Ain (Epsilon Tauri) is a orange to red star that can be located in the constellation of Taurus. The star can be seen with the naked eye, that is, you don't need a telescope/binoculars to see it. It is calculated at being .625 Billion Years old. This information comes from ExoPlanet.
Epsilon Tauri is the Bayer Classification for the star. The Id of the star in the Yale Bright Star Catalogue is HR1409. HIP20889 is the reference name for the star in the Hipparcos Star Catalogue. The Id of the star in the Henry Draper catalogue is HD28305.
Ain has alternative name(s), Epsilon Tau , .
The location of the star in the galaxy is determined by the Right Ascension (R.A.) and Declination (Dec.), these are equivalent to the Longitude and Latitude on the Earth. The Right Ascension is how far expressed in time (hh:mm:ss) the star is along the celestial equator. If the R.A. is positive then its eastwards. The Declination is how far north or south the star is compared to the celestial equator and is expressed in degrees. For Ain, the location is 04h 28m 36.93 and +19d 10` 49.9 .
All stars like planets orbit round a central spot, in the case of planets, its the central star such as the Sun. In the case of a star, its the galactic centre. The constellations that we see today will be different than they were 50,000 years ago or 50,000 years from now. Proper Motion details the movements of these stars and are measured in milliarcseconds. The star is moving -37.84 ± 0.17 miliarcseconds/year towards the north and 106.19 ± 0.25 miliarcseconds/year east if we saw them in the horizon. The Radial Velocity, that is the speed at which the star is moving away/towards us is 38.43000 km/s with an error of about 0.08 km/s .
Luminosity is the amount of energy that a star pumps out and its relative to the amount that our star, the Sun gives out. The figure of 96.0000000 that I have given is based on the Spectral Types page that I have found on the Internet. You might find a different figure, one that may have been calculated rather than generalised that I have done. The figure is always the amount times the luminosity of the Sun. It is an imprecise figure because of a number of factors including but not limited to whether the star is a variable star and distance.
Ain has a spectral type of K0III. This means the star is a orange to red star. The star is 7442.00000000 Parsecs from the Galactic Centre or terms of Light Years is 24273.0760604800000000s. The star has a B-V Colour Index of 1.01 which means the star's temperature has been calculated using information from Morgans @ Uni.edu at being 4,830 Kelvin.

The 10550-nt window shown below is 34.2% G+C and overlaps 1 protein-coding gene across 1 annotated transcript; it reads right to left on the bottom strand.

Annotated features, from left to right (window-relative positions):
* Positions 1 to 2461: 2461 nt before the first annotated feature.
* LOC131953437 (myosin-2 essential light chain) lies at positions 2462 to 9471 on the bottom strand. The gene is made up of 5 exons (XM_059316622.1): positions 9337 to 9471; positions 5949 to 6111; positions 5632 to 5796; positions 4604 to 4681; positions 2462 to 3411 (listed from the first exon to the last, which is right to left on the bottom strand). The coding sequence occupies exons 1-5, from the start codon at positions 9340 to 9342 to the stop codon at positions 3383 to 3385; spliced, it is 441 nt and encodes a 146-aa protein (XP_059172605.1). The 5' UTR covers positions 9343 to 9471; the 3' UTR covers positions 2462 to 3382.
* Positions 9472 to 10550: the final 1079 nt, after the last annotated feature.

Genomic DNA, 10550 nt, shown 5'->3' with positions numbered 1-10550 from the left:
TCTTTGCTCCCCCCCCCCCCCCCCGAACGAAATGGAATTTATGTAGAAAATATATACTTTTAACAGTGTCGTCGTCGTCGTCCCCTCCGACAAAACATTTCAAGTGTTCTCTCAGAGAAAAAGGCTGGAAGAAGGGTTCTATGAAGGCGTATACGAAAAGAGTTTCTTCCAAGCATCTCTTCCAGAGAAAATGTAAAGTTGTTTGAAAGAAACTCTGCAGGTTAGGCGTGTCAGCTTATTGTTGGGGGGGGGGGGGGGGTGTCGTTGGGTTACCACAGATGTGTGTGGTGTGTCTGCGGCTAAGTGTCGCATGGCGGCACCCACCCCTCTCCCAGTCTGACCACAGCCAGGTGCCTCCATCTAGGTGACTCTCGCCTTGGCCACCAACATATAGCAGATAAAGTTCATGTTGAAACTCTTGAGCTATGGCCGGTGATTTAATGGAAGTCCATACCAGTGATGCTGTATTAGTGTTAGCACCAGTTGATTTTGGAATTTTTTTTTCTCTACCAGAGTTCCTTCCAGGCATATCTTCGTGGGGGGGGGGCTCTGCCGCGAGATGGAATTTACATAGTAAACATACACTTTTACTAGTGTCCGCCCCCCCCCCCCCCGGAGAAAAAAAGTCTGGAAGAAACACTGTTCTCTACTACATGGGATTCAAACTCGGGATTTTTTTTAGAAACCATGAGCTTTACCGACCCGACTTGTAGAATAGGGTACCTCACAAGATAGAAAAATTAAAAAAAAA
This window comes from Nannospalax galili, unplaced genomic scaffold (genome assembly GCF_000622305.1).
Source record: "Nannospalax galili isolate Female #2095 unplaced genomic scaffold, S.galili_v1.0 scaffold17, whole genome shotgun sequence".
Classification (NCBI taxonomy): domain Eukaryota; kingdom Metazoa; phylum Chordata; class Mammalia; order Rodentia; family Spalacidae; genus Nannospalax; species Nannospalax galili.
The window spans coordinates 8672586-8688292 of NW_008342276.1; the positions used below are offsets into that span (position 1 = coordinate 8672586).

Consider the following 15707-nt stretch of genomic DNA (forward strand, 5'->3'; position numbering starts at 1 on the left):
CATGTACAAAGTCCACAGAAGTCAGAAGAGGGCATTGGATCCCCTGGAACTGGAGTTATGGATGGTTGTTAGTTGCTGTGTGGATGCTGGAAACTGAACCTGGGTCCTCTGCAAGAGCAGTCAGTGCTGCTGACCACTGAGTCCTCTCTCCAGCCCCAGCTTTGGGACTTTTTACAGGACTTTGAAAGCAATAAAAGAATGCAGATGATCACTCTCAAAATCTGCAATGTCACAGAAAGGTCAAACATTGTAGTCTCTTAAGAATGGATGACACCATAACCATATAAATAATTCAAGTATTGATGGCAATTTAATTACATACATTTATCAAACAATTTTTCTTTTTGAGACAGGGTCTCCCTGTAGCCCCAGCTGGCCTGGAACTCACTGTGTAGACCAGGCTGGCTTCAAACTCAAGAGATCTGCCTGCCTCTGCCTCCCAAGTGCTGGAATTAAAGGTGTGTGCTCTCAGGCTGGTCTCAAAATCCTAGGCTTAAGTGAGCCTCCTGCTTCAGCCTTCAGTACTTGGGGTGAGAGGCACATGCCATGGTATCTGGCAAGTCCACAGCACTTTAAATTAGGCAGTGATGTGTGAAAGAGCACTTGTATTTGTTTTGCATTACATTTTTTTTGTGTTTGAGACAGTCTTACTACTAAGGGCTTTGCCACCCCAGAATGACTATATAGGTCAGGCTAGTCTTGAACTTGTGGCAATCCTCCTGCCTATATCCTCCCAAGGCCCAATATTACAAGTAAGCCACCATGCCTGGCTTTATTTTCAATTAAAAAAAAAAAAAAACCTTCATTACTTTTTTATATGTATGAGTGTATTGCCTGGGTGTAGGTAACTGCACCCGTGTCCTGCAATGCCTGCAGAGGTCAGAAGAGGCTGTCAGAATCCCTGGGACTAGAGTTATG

Ain Radius has been calculated as being 12.45 times bigger than the Sun.The Sun's radius is 695,800km, therefore the star's radius is an estimated 8,659,485.63.km. However with the 2007 release of updated Hipparcos files, the radius is now calculated at being round 11.78. The figure is derived at by using the formula from SDSS and has been known to produce widely incorrect figures. The star's solar mass is 2.70 times that of the Sun's. The Sun's Mass is 1,989,100,000,000,000,000,000 billion kg. which to calculate using this website is too large. To give idea of size, the Sun is 99.86% the mass of the solar system.
The star's metallicity is 0.170000, this value is the fractional amount of the star that is not Hydrogen (X) or Helium (Y). An older star would have a high metallicity whereas a new star would have a lower one.
The star is believed to be about 0.63 Billion years old. To put in context, the Sun is believed to be about five billion years old and the Universe is about 13.8 billion years old.
Ain has an apparent magnitude of 3.53 which is how bright we see the star from Earth. Apparent Magnitude is also known as Visual Magnitude. If you used the 1997 Parallax value, you would get an absolute magnitude of 0.15 If you used the 2007 Parallax value, you would get an absolute magnitude of 0.27. Magnitude, whether it be apparent/visual or absolute magnitude is measured by a number, the smaller the number, the brighter the Star is. Our own Sun is the brightest star and therefore has the lowest of all magnitudes, -26.74. A faint star will have a high number.